Thyssenkrupp agrees with IG Metall to cut 3,000 jobs
Thyssenkrupp has agreed on a plan with German metalworkers union IG Metall to cut 3,000 jobs in its steel division by 2026.
ThyssenKrupp’s steel business is suffering after plans to merge with the European division of Tata Steel were blocked by the EU on antitrust concerns, with weakening demand and cheap Chinese imports contributing to the decline in profits.
“We have put off problems for too long and shied away from tough decisions,” said Klaus Keysberg, Thyssenkrupp’s board member in charge of steel. “The agreements give us room for maneuver so that steel can remain competitive in the long term.”
There will be no forced layoffs until March 31, 2026, and the agreement gives the steel conglomerate flexibility to transfer workers to other sites. The plan will focus on strengthening the integrated production site in Duisburg.
The steel division will also get annual investments of about €570 million, with an additional €800 million split over the next six years.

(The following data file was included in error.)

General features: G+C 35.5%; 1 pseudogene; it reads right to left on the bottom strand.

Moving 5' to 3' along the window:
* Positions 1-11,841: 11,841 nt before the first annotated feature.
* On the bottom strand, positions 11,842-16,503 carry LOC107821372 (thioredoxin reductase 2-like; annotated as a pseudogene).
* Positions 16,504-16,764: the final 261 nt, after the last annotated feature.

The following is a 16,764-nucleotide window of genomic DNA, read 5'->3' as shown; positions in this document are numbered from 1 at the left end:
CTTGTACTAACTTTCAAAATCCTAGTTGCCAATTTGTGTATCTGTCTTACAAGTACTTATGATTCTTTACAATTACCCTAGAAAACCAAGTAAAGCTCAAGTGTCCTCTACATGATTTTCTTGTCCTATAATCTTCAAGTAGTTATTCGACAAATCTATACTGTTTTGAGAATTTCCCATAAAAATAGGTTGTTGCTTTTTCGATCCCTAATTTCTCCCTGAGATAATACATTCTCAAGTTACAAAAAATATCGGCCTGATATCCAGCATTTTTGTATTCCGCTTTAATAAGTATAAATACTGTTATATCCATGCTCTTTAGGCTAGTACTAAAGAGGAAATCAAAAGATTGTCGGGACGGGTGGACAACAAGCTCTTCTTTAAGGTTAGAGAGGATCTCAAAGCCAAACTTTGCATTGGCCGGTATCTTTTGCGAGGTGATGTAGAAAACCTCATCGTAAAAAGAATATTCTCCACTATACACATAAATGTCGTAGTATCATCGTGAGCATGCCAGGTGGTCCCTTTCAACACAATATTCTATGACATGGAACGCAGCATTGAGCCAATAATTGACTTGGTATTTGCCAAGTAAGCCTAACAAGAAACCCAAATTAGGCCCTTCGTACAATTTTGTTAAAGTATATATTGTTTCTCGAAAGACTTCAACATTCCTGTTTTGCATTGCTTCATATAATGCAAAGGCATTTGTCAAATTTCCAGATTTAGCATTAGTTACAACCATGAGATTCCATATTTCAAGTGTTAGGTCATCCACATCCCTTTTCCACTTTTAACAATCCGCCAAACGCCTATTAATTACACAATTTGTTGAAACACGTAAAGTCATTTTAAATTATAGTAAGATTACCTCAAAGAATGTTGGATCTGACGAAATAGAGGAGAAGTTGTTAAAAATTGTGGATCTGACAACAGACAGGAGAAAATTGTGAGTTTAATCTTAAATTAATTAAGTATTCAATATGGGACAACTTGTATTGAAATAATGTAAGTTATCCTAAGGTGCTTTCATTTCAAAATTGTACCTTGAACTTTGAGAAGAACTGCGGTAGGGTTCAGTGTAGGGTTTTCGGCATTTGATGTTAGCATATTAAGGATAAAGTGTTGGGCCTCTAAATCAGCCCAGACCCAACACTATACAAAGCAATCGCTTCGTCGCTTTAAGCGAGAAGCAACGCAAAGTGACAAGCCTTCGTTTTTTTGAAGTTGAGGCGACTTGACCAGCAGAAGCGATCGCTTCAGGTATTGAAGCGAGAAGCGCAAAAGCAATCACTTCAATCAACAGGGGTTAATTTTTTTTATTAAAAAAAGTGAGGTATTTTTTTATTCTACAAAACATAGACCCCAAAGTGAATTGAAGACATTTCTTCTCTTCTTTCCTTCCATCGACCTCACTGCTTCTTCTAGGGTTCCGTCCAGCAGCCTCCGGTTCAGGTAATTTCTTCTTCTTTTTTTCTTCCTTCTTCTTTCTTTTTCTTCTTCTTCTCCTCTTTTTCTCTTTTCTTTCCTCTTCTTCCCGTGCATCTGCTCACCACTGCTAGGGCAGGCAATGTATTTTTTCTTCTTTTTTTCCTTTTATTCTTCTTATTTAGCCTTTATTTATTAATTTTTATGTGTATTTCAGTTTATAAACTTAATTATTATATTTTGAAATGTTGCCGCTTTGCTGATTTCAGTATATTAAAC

Thyssenkrupp shares rose by 22% on the news.
“Thyssenkrupp management finally seems to tackle problems resolutely and maybe just in time to turn the ship,” a local trader said.
The deal also has an immediate coronavirus crisis package that includes shortened working hours, which will be implemented over the coming weeks, the company said.
Thyssenkrupp said it would make production adjustments in its steel business as a result of the pandemic.
“We will have to go into short-time work at many locations in the coming weeks. This will initially affect production-related areas,” said executive board member Oliver Burkhard.
The package also requires the steel business, Thyssenkrupp Steel Europe, to increase short-time work pay to 80% of all wages, according to the company.
Thyssenkrupp scrapped its 2019-2020 profit outlook on Monday, blaming the economic downturn triggered by the fast-spreading coronavirus.